WICHITA FALLS, TX–Colorectal cancer is the third most common cancer diagnosed in both men and women in the United States, and the American Cancer Society predicts more than 51,000 Americans will die from this disease this year alone. To prevent this from happening, doctors like Joshua Stagg are encouraging more people to get colonoscopies. For the past two years, Dr. Stagg says the prevalence of colon cancer is being found in the most unlikely of patients. 

“Colon cancer occurs in the general population: about 5% of the general population over your lifetime,” said Dr. Stagg, “…but what we are finding over the last few years is that colon cancer is being increasingly diagnosed in younger people, meaning in people below the age of 50.”

There are certain factors that can increase the risk of colon cancer, like old age, tobacco use, eating too much red meat, not getting enough fiber in your diet, obesity and family history. 

“If you are aware of colon cancer in your family that is a big deal,” Dr. Stagg said. “Our recommendation now is if you have a first degree relative who was diagnosed with colon cancer below the age 60 that mean you have to start your screening at age 40 and then you should not go any longer than every five years of having a colonoscopy.”

According to Dr. Stagg, colonoscopies have come a long way in the age of modern medicine, especially when it comes to preparing for one. 

“20 years ago most of the preps we had were large volume preps, and that means we were having you drink 4 liters of medicine that tasted like seawater. Nowadays we have people do a split prep and that’s where they drink a smaller amount of liquid, maybe 8 to 16 ounces the evening before and do it again the morning of.”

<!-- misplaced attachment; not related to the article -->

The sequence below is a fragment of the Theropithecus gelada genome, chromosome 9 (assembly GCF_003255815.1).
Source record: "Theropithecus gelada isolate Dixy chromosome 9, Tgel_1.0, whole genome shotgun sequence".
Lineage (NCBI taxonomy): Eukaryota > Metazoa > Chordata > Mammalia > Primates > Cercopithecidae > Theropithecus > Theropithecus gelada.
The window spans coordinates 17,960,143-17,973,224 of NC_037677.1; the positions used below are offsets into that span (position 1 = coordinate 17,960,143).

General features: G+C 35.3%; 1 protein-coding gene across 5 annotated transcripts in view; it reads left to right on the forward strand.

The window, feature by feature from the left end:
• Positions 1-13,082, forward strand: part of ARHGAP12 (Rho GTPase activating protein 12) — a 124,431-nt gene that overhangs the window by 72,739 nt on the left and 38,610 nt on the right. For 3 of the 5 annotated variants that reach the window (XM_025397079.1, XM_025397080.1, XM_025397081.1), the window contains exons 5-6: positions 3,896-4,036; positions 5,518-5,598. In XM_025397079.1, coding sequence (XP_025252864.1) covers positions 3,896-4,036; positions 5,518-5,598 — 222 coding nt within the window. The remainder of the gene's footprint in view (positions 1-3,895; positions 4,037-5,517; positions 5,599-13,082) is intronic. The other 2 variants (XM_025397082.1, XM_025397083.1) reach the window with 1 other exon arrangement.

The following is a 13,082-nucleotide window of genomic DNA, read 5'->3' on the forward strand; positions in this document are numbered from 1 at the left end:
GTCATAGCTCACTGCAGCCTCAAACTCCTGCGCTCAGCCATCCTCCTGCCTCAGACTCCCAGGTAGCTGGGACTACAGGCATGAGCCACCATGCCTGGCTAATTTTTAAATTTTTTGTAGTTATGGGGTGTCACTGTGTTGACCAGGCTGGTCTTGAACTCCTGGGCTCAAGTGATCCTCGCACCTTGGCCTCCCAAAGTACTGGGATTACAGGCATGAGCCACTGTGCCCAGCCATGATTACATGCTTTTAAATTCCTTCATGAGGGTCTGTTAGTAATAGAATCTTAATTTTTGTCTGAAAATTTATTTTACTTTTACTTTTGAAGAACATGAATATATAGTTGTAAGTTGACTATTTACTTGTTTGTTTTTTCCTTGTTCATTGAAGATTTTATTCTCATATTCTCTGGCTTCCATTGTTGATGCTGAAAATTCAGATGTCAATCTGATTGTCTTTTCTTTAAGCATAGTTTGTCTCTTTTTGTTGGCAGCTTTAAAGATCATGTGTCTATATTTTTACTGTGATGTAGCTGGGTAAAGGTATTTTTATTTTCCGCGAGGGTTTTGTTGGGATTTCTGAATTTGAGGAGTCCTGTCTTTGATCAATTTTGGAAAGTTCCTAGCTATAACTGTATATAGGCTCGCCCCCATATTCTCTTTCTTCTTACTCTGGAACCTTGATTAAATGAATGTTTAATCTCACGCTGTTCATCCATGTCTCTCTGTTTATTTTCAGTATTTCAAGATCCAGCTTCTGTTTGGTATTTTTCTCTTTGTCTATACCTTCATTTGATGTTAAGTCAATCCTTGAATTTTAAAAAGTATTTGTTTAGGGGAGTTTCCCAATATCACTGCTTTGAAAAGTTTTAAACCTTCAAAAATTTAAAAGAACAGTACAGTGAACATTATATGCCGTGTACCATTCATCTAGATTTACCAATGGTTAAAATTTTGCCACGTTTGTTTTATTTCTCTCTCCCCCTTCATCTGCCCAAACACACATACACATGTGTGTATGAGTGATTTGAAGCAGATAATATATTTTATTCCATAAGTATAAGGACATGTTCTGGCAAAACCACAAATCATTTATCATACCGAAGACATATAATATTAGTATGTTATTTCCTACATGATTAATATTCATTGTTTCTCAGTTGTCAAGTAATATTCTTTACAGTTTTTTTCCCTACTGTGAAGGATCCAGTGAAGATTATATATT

Dr. Stagg the point of this prep is to cause the patient to have a large amount of diarrhea which cleans out the colon and gets out all the solids, so that when we they conduct a colonoscopy, they can see clearly and don’t miss any important details. 

“We looking for cancer and we’re looking for polyps,” said Dr. Stagg, “…30 to 40% of our patients wind up with a colon polyp that is receptacle meaning we can take it out at the time of the colonoscopy. There are times rarely when we find the polyp is not receptacle, meaning it’s too big to take out at the time of the colonoscopy or it’s cancerous, and those two situations we rely on our surgeons to help us.”

For those still apprehensive about getting their personal bubble popped, Dr. Stagg says, “It is a very low risk procedure. The odds of something bad going during a colonoscopy are very low, and the benefits over having a colonoscopy are very very high.”

If you’d like to schedule a colonoscopy today with Wichita Falls Gastroenterolgy Assoiciates, click here.